The following interview was conducted with a Cambodian American that the interviewer knows personally as someone who has written extensively on Cambodian issues and is a very active member of the Cambodian community in the United States and elsewhere. The interviewee asked to remain anonymous.
The interviewee has seen two Cambodian wars in the 1970s and 1980s, and the 1997 coup, and returned to Cambodia to help it transition under UN led elections in the mid 1990s.
*Image Angkor Wat by the author
Alexa O'Brien: For purpose of our discussion I would like for you to paint a broad stroke on Cambodia politics over the course the cable release, between 1994 to 2010. It covers a lot of ground, which of course we cannot completely cover.
Perhaps you could start off by giving me a general picture of the structure and climate right now in present day Cambodia.
What I can tell right you now about Cambodia is that the country, under the current leadership...the current ruling party hasn’t changed as much, compared to what you and I saw, what we knew way back ten or fifteen years ago...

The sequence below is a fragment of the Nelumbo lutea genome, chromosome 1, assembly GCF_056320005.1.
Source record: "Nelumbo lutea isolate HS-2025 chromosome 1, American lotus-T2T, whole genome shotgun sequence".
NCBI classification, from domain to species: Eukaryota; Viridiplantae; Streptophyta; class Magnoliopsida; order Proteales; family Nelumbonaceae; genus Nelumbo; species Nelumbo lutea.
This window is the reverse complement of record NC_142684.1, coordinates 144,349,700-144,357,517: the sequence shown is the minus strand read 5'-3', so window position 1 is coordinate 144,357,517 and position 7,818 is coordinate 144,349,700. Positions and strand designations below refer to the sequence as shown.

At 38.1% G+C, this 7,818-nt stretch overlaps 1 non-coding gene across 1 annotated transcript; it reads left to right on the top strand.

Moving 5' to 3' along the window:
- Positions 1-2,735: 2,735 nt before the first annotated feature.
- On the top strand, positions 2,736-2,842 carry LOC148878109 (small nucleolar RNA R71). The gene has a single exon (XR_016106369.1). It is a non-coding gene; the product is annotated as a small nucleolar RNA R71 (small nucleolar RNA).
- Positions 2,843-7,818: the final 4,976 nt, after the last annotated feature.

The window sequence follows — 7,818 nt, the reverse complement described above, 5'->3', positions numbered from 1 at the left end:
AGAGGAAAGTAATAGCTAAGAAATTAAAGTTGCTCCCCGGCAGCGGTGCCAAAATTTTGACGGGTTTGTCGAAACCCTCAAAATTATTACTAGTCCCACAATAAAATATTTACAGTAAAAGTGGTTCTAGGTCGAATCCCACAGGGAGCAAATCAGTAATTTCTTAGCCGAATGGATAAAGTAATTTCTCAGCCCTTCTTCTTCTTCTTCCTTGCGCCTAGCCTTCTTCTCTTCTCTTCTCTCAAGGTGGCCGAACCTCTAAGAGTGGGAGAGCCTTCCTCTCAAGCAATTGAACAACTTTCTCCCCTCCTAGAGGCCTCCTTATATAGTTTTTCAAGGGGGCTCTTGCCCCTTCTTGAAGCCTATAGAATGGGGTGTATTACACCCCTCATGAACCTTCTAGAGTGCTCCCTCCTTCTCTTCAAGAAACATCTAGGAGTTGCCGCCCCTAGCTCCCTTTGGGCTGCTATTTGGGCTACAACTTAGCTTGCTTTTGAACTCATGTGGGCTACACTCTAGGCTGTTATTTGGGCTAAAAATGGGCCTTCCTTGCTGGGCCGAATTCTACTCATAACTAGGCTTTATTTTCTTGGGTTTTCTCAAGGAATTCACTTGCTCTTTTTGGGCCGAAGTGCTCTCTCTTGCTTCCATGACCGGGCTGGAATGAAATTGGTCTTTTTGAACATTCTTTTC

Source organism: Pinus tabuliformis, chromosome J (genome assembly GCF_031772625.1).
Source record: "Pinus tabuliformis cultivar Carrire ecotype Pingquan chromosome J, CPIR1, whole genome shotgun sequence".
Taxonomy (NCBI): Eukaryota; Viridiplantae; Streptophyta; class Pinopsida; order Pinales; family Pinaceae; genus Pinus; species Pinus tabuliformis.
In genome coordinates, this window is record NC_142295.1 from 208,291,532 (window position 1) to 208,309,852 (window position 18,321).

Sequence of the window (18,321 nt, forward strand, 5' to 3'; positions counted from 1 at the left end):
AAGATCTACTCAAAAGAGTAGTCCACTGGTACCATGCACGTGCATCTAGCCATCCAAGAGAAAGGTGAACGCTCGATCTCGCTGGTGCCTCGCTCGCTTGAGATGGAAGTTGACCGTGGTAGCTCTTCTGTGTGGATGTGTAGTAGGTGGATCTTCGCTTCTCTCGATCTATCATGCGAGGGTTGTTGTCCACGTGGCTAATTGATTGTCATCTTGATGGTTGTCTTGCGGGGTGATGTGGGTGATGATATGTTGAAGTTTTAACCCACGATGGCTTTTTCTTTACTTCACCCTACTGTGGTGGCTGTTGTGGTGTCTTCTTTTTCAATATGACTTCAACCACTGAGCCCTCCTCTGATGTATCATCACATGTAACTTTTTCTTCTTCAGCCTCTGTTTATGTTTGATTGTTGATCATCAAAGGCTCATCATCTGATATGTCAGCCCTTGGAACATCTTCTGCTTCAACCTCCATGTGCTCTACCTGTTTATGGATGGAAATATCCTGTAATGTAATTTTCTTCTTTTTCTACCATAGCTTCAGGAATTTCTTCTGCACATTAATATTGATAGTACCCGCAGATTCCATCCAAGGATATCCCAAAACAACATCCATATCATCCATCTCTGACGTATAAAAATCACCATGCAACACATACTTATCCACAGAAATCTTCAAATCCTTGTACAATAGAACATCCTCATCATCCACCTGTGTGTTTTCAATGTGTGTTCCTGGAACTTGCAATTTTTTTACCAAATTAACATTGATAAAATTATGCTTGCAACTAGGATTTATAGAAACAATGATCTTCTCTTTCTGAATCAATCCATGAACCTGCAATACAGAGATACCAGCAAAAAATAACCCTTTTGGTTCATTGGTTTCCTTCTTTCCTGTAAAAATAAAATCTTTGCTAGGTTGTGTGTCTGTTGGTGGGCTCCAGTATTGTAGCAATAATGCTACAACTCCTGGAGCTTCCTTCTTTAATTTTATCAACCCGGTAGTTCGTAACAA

What I am trying to say is that when Westerners think of Cambodia is a more developing country, perhaps they look at what they see in the city. But if you go out ten or fifteen kilometers away from the city life is totally different for average Cambodians...
…and the political structure is the same and elections are just a way of telling the world that Cambodia is open...because we have regularly scheduled elections...it doesn't matter whether the elections are free and fair...
So, they have to show the world that they are making progress, but in fact the substantive change is not there to be found.